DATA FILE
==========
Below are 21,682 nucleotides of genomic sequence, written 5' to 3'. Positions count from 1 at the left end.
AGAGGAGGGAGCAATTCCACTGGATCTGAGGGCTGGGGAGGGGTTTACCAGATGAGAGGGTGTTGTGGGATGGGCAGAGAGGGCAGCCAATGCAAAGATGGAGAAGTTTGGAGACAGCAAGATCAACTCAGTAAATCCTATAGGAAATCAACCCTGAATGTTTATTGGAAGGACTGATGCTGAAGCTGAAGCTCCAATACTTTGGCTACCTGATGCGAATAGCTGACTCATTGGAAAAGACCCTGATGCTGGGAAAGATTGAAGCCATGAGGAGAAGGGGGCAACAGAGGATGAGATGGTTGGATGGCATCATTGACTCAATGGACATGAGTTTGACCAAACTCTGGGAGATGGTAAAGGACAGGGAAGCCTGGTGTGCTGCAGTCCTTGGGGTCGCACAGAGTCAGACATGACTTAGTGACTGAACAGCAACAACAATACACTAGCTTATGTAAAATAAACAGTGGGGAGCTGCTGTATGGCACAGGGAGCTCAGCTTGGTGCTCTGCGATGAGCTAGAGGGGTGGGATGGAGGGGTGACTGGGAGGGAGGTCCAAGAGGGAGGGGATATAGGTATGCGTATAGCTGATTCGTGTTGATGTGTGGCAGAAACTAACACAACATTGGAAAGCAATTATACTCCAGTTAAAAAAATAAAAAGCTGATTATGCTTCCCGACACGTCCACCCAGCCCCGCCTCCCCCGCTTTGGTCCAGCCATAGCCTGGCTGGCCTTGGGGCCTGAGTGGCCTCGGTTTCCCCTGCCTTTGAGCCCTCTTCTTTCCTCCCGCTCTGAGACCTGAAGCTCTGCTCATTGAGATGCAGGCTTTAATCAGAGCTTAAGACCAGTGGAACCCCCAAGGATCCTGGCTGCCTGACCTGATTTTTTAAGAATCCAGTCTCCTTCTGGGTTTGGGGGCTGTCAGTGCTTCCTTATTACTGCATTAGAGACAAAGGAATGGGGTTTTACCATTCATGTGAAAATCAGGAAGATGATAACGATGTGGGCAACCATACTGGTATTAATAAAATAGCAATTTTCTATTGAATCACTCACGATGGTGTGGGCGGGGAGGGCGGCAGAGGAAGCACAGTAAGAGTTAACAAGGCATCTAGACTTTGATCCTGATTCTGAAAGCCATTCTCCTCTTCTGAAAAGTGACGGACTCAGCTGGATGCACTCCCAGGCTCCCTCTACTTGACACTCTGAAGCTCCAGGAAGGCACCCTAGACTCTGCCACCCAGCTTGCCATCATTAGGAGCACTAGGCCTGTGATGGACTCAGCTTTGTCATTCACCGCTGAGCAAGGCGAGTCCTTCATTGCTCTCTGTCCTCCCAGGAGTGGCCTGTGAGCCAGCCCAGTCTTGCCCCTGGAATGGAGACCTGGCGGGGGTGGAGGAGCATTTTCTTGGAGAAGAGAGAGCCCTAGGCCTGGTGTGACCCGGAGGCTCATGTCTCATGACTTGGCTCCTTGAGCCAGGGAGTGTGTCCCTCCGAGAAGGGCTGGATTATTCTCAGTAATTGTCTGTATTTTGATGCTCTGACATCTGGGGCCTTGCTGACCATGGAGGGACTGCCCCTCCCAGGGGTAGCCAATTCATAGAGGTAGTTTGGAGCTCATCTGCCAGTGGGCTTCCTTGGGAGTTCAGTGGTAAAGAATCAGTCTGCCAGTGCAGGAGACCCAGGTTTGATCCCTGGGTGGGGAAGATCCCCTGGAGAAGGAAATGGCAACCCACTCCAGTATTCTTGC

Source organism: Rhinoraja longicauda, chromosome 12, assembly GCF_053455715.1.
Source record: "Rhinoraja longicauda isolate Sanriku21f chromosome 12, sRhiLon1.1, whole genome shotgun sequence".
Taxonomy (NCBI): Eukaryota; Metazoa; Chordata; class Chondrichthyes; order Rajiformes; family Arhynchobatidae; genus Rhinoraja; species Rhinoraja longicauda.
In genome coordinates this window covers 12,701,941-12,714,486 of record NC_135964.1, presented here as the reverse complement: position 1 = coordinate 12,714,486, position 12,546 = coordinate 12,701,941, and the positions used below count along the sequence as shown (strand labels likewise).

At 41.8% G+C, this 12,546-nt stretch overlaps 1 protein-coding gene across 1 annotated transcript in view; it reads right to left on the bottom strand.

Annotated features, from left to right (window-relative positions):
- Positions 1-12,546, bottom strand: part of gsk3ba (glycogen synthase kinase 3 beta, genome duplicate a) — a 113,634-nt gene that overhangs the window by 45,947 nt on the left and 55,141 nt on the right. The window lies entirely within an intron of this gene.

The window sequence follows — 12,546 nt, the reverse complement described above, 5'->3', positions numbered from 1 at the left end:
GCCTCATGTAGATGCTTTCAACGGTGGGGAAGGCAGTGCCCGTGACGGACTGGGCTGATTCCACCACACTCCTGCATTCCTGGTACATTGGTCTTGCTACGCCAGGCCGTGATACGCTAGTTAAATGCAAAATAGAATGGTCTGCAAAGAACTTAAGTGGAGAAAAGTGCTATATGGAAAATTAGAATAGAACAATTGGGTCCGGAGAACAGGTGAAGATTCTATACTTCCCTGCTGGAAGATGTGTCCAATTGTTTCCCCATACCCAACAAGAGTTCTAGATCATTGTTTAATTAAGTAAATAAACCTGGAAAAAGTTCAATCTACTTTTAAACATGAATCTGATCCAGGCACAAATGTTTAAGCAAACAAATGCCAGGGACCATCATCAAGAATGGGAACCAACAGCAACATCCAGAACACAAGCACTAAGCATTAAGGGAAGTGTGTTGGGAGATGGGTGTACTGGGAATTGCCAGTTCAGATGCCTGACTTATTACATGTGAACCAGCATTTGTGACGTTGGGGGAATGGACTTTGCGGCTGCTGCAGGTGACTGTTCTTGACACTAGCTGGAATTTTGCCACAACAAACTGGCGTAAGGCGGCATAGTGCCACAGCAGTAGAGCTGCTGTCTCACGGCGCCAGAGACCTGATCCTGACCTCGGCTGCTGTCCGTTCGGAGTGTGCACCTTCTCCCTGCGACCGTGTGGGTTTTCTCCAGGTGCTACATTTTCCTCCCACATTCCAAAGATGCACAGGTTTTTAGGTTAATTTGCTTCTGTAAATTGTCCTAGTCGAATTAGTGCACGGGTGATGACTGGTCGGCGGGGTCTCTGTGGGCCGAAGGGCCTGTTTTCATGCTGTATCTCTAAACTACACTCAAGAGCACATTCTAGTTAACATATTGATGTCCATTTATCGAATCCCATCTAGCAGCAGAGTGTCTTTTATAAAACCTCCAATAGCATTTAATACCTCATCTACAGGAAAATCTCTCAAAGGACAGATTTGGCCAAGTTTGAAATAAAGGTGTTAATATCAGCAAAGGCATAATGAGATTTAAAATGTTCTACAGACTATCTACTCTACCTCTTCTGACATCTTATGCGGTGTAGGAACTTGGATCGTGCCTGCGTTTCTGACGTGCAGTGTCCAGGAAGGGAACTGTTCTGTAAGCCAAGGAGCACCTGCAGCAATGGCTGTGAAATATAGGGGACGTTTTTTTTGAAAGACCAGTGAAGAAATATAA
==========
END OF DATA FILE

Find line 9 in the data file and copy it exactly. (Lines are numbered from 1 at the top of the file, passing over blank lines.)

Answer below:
- Positions 1-12,546, bottom strand: part of gsk3ba (glycogen synthase kinase 3 beta, genome duplicate a) — a 113,634-nt gene that overhangs the window by 45,947 nt on the left and 55,141 nt on the right. The window lies entirely within an intron of this gene.